Wednesday, Dec. 9, 2020

10 a.m. to 1 p.m.

Community Service Block Grant (CSBG) Annual Report with National Association for State Community Service Programs (NASCSP)

Dec. 15-17, 2020

9:30 a.m. to noon

CSBG 1010 with Jeannie Chaffin

Wednesday, Dec. 16, 2020

2 to 3:30 p.m.

Human Resources Roundtable with an HR Lawyer

Thursday, Jan. 21, 2021

10 to 11:30 a.m.

How to be the Leader Your Agency Needs Today

Wednesday, Jan. 29, 2021

9:30 to 11 a.m.

Working One Quarter at a Time: Tools to Stay Nimble and Adaptable as a Team and Organization

Friday, Feb. 12, 2021

9:30 to 11 a.m.



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Above: Pace CEO Dr. Bertha Proctor hands a swag bag to a carload of community members.

Pace holds 'Swag Bag' event

Drive-through events are becoming popular during a time when social distancing practices are necessary. Pace Community Action Agency, Inc., saw this style of event as an opportunity to draw community members to its facility (the parking lot, at least) and distribute not only information about healthy living, but also fun goodies for children and adults!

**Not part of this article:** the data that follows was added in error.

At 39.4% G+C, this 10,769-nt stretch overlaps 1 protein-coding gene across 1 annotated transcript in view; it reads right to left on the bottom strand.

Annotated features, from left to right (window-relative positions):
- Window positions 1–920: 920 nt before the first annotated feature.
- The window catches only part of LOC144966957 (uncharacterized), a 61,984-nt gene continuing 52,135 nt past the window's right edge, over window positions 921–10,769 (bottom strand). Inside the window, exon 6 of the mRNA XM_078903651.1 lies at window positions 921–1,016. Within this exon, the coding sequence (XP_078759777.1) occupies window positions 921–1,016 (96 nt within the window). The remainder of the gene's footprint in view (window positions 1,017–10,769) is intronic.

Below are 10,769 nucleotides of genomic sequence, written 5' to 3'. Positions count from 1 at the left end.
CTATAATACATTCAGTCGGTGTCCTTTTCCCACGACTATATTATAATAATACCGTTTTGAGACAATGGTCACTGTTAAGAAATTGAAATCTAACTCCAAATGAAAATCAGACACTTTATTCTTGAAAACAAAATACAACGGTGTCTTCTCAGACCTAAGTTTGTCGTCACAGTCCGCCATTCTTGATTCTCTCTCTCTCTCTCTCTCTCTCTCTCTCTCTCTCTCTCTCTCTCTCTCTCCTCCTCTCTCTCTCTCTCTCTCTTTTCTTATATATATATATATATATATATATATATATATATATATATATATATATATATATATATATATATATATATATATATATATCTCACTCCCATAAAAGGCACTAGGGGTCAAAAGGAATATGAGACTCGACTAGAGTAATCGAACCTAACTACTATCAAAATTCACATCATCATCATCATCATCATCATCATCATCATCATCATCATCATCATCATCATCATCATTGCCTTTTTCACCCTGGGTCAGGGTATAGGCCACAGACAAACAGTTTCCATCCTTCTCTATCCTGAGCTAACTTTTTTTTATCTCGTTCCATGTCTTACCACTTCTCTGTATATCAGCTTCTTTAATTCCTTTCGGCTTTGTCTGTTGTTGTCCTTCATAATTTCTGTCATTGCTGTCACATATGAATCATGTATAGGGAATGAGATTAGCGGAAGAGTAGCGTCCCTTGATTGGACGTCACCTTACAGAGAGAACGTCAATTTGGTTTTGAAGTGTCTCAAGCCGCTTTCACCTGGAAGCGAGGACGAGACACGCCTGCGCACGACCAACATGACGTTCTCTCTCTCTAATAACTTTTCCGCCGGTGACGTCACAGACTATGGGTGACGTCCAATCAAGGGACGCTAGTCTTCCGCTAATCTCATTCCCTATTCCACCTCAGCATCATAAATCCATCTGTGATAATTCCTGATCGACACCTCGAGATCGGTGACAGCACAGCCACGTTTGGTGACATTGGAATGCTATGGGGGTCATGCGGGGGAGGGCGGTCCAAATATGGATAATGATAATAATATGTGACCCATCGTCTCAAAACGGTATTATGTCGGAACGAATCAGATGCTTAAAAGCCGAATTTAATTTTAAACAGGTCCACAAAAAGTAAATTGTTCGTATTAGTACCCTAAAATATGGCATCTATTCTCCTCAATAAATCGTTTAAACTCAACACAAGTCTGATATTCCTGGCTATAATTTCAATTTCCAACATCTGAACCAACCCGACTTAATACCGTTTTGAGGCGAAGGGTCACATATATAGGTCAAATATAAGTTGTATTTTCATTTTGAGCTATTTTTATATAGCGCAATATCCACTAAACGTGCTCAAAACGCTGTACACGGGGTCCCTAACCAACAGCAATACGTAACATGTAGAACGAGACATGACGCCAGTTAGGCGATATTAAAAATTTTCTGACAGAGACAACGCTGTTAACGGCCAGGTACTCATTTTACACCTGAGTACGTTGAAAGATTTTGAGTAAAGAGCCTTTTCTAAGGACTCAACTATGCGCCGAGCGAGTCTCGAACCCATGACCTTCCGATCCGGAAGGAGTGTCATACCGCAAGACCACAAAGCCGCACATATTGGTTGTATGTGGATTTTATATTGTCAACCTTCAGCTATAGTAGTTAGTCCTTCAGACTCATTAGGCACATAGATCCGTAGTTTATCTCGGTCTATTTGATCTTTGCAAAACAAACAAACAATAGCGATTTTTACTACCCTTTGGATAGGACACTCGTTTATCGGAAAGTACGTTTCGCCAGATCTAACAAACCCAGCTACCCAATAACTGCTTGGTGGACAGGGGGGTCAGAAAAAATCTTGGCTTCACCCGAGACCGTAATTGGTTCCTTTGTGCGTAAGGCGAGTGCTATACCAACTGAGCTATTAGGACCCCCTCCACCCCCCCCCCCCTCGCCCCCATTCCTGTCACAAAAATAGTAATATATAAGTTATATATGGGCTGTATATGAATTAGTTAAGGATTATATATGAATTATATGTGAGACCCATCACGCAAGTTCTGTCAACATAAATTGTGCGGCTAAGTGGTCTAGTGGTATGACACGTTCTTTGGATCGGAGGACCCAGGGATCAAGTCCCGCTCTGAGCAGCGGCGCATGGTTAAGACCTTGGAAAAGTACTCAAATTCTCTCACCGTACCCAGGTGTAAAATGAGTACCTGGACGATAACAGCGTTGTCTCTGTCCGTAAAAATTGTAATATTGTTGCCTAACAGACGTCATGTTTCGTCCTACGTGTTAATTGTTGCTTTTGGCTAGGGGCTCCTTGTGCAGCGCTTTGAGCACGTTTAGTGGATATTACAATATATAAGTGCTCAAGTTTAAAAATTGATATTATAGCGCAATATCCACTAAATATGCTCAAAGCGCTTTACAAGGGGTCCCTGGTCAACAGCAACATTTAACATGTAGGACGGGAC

At the Swag Bag Event at its Health Connection Clinic in Sullivan in September, Pace staff distributed bags that included information about nutrition, health insurance, energy assistance, early childhood education and reproductive health care. Two lucky, randomly selected bags included $20 Walmart gift cards.

The Swag Bag event provided a chance for staff to maintain personal outreach while encouraging health/safety precautions during the pandemic. “Due to the loss of face-to-face interactions in our communities due to COVID-19, events like these are important for keeping people connected and informed,” said Laura Grove, health insurance navigators coordinator.


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Hoosier Uplands receives $50,000 for affordable housing construction, rehabilitation